Home >> Trending Topics >> In The News >> Survey: How Americans Plan to Use Tax Refunds

Survey: How Americans Plan to Use Tax Refunds

Eighty percent of Americans expecting a tax refund this year plan to save 25 percent or more, according to a new SunTrust survey. Other plans for tax refunds include paying down debt (35 percent), travel/entertainment (22 percent), retail purchases (18 percent) and home improvement (13 percent). (PRNewsfoto/SunTrust Banks, Inc.)

Eighty percent of Americans expecting a tax refund this year plan to save 25 percent or more, according to a new SunTrust Banks, Inc. (NYSE: STI) survey. Other plans for tax refunds include paying down debt (35 percent), travel/entertainment (22 percent), retail purchases (18 percent) and home improvement (13 percent).

“This may be the year consumers give themselves breathing room by building up their short-term savings,” said Brian Nelson Ford, financial well-being executive at SunTrust. “We know from previous research that about half of Americans don’t have $2,000 on hand to cover an emergency. It’s a great time to break that statistic, reduce the stress of living paycheck-to-paycheck and build financial confidence.”

According to IRS data, Americans qualifying for refunds received an average of $2,763 last year, an increase of roughly two percent over the previous year. To best manage a cash windfall, SunTrust suggests the following:

  1. Use the 50/30/20 formula. This year, consider applying 50 percent of a tax refund or bonus to savings; 30 percent to pay down debt; and 20 percent to spend. With some balance, there is nothing wrong with spending a little on you.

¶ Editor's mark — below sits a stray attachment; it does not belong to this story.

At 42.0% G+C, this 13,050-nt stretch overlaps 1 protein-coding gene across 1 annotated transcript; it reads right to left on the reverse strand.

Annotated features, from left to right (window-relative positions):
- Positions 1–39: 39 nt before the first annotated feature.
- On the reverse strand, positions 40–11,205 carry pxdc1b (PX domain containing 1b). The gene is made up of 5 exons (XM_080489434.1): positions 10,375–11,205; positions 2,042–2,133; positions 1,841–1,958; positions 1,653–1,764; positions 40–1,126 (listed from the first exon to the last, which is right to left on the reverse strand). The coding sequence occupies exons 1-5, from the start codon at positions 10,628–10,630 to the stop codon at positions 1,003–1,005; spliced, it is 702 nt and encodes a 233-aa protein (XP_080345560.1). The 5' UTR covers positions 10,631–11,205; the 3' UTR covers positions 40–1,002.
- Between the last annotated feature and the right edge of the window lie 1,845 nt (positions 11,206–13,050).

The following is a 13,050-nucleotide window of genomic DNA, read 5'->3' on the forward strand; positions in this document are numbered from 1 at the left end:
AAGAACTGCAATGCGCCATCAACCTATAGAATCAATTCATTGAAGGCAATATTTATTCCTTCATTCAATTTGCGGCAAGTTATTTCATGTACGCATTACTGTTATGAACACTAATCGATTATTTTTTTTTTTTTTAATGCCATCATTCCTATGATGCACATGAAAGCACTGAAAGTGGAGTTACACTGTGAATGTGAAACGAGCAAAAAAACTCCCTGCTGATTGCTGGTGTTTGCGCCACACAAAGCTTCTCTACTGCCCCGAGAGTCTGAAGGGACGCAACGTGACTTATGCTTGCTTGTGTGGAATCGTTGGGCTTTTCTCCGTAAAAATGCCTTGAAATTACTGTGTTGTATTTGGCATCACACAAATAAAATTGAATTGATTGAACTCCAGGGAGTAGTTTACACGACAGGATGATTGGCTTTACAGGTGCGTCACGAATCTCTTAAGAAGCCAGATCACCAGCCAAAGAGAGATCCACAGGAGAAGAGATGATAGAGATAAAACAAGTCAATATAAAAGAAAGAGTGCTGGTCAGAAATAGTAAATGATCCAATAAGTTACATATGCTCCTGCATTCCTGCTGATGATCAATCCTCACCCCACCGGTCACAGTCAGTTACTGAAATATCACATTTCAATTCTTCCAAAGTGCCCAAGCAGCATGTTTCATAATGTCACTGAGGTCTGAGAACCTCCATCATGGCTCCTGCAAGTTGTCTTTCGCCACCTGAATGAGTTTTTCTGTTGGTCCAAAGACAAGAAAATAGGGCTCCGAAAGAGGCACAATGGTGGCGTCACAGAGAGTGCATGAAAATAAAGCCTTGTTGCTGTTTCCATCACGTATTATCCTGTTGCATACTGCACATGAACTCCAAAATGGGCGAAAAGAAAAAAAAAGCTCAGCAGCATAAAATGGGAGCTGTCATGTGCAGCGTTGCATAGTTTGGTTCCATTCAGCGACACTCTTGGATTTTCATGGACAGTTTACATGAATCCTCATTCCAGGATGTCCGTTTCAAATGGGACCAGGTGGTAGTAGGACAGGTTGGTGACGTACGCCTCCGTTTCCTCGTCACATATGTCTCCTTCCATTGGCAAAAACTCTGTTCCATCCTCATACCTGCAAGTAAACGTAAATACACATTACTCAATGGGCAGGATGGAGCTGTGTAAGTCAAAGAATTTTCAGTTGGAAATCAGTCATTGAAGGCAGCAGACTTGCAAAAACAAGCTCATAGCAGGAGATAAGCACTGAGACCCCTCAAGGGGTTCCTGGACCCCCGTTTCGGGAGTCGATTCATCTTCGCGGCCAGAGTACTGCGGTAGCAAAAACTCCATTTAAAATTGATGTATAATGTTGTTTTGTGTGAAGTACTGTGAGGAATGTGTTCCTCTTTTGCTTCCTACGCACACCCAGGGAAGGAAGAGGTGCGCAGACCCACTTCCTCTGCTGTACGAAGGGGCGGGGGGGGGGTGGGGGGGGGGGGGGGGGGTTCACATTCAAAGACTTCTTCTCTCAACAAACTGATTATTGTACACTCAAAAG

2. Don’t spend the money before it arrives. Whether you’re looking forward to a tax refund or bonus, wait until the money is in your account before using the funds. You are more likely to make a smarter decision if the money is in your possession.
  3. Transfer your refund into a savings account. If your refund was deposited electronically into a checking account, don’t let it sit there while you decide how to use it. Transfer the money to a savings account to earn higher interest – or even a six-month certificate of deposit (CD) – until you know how to divide it across saving, debt reduction and spending.
  4. Ask for advice. You may be a do-it-yourself type, but sometimes it’s better to get an outsider’s perspective. Set up a meeting with a personal banker who can help you decide whether it’s better to save, invest or pay down debt – or all three.
  5. Anticipate future expenses. Recognize that 2018 will likely bring unexpected expenses that you won’t be able to meet with your normal cash flow. Cars need repairs and roofs sometimes leak. Everybody deals with unwelcome expenses, so saving a good portion of your tax refund can help you stay ahead of the financial curve.

Wake up Right! Subscribe to our Morning Briefing and get the news delivered to your inbox before breakfast!

About R. Mitchell

Rich Mitchell is the editor-in-chief of Conservative Daily News. His posts may contain opinions that are his own and are not necessarily shared by Anomalous Media, CDN, staff or .. much of anyone else. Find him on twitter, facebook and
Sign up for our Newsletter

* indicates required field




Email Format


Subscribe!